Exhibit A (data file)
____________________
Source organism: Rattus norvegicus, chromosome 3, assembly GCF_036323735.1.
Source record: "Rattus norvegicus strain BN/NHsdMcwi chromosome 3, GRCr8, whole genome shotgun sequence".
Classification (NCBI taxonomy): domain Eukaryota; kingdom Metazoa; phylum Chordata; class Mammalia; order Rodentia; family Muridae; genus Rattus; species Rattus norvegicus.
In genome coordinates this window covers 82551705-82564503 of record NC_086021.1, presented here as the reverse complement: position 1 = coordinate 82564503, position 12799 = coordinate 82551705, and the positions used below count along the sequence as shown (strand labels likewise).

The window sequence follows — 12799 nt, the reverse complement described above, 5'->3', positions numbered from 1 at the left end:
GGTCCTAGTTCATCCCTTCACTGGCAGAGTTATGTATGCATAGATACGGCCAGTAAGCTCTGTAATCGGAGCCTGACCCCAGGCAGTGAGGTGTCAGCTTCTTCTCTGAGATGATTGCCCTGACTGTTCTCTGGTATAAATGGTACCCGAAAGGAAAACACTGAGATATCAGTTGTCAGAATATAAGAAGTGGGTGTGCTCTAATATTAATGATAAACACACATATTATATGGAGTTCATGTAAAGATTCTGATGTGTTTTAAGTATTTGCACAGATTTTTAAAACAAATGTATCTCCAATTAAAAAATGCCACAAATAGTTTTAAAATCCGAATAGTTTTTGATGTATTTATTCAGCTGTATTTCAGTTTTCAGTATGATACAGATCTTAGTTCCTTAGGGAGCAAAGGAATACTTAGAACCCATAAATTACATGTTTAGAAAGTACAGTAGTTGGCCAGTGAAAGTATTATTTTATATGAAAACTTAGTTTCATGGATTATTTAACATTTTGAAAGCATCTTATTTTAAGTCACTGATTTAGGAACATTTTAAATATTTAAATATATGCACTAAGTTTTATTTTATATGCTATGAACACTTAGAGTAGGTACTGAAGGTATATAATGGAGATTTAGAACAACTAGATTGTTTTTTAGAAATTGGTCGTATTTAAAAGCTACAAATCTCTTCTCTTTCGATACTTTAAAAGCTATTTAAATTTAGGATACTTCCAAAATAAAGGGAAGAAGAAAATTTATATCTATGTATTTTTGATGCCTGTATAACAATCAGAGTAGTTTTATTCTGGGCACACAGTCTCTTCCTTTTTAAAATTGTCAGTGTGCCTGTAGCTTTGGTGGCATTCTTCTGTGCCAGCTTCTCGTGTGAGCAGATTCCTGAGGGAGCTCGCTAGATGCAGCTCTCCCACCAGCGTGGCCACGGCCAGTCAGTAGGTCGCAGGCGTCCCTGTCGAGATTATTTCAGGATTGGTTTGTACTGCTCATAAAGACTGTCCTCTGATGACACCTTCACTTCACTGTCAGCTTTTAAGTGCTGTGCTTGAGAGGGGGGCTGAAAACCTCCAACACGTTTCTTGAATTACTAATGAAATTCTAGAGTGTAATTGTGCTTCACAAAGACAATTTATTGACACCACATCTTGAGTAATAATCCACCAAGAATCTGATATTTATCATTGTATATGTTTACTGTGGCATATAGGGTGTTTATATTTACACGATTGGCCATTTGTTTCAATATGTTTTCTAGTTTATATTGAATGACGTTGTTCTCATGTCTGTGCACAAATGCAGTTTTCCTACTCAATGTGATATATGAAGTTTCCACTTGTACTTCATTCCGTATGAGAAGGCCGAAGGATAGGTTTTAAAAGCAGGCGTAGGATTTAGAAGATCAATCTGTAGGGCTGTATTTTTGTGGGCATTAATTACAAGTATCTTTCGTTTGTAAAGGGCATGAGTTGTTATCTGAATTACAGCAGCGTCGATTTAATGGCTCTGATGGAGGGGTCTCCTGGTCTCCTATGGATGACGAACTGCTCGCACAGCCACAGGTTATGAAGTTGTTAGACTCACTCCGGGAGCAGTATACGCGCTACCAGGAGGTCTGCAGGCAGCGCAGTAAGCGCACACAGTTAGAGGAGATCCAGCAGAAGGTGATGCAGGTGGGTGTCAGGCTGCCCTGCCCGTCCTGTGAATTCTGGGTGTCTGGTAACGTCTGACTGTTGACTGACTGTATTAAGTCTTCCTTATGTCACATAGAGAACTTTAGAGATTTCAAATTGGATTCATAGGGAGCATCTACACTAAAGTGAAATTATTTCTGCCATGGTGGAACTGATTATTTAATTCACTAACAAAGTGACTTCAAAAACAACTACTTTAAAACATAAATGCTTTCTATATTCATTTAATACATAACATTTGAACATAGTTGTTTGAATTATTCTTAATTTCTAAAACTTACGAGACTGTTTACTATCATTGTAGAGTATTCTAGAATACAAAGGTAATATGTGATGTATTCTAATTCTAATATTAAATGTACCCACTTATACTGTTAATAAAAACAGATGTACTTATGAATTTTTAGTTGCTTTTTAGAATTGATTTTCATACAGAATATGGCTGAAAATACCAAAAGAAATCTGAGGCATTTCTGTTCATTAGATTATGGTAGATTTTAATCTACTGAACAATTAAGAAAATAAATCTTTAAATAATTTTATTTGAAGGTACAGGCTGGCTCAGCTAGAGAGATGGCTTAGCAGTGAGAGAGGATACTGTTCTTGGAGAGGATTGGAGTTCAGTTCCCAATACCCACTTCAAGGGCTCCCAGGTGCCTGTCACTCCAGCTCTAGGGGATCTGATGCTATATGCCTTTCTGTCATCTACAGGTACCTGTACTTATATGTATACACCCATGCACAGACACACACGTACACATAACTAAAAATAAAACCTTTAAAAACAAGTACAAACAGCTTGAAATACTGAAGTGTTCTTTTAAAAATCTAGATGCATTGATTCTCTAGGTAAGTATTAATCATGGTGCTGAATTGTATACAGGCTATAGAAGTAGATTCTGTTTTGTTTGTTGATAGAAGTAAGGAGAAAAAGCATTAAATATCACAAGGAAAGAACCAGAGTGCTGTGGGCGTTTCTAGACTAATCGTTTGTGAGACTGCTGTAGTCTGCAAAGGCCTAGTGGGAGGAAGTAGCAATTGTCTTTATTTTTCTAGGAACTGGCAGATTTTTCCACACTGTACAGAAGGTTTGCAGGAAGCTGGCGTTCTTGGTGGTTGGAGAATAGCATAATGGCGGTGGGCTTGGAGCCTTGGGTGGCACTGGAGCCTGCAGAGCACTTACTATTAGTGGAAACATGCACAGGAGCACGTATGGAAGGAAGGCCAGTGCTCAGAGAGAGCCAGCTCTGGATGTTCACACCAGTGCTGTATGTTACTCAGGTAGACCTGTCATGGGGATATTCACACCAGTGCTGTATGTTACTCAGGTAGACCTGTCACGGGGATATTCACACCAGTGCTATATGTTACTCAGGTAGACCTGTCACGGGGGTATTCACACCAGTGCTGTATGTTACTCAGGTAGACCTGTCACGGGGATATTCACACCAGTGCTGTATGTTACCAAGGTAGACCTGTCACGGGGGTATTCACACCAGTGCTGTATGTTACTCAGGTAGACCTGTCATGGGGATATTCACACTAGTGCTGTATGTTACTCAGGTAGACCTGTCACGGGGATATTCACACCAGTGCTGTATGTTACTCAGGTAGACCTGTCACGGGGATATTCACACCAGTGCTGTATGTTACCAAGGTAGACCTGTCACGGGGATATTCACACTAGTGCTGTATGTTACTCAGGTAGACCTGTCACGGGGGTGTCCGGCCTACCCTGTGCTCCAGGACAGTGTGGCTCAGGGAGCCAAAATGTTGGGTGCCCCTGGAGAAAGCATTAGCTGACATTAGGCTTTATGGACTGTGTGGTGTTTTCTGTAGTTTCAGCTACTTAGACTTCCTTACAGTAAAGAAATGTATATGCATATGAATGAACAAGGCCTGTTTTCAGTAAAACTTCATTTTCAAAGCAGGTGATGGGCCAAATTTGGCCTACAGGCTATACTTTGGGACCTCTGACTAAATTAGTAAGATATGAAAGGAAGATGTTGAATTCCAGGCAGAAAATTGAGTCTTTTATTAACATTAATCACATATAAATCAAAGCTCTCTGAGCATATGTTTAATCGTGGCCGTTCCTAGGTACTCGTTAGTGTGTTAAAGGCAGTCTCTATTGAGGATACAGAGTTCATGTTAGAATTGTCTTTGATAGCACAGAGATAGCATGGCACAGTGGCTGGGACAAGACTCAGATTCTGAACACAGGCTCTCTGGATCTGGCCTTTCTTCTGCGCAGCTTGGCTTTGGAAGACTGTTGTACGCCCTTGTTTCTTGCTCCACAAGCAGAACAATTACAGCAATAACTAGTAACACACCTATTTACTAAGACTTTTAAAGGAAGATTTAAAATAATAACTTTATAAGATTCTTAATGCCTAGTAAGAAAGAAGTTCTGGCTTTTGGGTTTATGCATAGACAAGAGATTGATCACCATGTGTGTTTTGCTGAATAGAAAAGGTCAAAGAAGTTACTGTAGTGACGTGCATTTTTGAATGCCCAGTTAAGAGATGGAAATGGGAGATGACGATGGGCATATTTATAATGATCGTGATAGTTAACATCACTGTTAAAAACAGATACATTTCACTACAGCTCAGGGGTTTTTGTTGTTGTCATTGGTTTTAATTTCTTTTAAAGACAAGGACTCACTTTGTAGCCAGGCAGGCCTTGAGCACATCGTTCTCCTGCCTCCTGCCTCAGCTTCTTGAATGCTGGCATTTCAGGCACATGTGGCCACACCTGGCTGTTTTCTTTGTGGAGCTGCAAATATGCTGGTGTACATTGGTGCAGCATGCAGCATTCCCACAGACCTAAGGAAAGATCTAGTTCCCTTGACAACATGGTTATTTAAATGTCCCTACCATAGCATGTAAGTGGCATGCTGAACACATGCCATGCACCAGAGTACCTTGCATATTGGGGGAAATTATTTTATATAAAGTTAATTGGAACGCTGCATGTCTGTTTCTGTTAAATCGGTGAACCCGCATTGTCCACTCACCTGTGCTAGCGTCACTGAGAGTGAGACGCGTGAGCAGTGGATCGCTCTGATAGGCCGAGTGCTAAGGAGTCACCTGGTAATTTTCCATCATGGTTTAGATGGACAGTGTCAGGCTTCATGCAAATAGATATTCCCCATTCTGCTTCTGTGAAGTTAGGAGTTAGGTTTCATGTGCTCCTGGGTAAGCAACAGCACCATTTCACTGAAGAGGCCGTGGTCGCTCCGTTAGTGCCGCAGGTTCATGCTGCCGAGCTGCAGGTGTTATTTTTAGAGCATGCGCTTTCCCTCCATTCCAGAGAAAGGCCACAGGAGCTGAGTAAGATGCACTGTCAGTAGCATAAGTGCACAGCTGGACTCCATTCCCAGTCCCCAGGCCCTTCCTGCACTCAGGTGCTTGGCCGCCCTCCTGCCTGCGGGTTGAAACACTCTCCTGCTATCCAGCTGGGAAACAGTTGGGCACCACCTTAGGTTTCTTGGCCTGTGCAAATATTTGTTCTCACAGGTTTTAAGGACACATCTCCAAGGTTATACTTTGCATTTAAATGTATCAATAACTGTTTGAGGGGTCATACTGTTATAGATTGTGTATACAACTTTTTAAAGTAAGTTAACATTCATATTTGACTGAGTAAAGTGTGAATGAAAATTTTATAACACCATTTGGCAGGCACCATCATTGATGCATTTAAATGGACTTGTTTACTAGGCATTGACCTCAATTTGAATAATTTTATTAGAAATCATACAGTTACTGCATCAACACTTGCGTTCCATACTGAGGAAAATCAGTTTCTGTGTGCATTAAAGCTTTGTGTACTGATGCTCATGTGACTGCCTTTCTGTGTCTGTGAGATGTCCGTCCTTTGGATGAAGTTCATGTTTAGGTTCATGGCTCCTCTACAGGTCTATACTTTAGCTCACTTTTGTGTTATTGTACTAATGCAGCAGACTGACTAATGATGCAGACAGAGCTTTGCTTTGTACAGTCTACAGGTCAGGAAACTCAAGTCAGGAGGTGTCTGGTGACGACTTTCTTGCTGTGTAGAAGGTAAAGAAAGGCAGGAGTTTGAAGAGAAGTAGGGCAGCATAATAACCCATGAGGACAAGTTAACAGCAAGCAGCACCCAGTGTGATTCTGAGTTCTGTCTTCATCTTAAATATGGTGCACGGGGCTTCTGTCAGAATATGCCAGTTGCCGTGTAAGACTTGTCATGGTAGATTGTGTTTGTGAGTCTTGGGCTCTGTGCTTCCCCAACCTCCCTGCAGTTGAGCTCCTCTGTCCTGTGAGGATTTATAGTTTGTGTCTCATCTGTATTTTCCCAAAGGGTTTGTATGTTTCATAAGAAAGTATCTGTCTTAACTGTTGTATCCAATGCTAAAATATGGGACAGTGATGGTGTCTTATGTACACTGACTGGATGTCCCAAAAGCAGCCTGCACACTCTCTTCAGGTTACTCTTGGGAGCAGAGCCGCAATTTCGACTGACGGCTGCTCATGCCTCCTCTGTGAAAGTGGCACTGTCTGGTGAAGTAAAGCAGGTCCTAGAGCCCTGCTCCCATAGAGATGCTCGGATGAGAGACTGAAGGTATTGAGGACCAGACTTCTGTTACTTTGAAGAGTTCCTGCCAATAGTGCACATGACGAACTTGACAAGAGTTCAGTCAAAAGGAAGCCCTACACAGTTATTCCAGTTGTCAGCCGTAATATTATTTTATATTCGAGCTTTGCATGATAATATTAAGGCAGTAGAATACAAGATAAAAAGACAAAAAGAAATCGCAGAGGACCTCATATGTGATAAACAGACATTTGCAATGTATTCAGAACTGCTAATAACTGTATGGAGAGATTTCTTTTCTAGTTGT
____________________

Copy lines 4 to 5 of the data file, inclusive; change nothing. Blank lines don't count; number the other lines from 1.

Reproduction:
In genome coordinates this window covers 82551705-82564503 of record NC_086021.1, presented here as the reverse complement: position 1 = coordinate 82564503, position 12799 = coordinate 82551705, and the positions used below count along the sequence as shown (strand labels likewise).

The window sequence follows — 12799 nt, the reverse complement described above, 5'->3', positions numbered from 1 at the left end: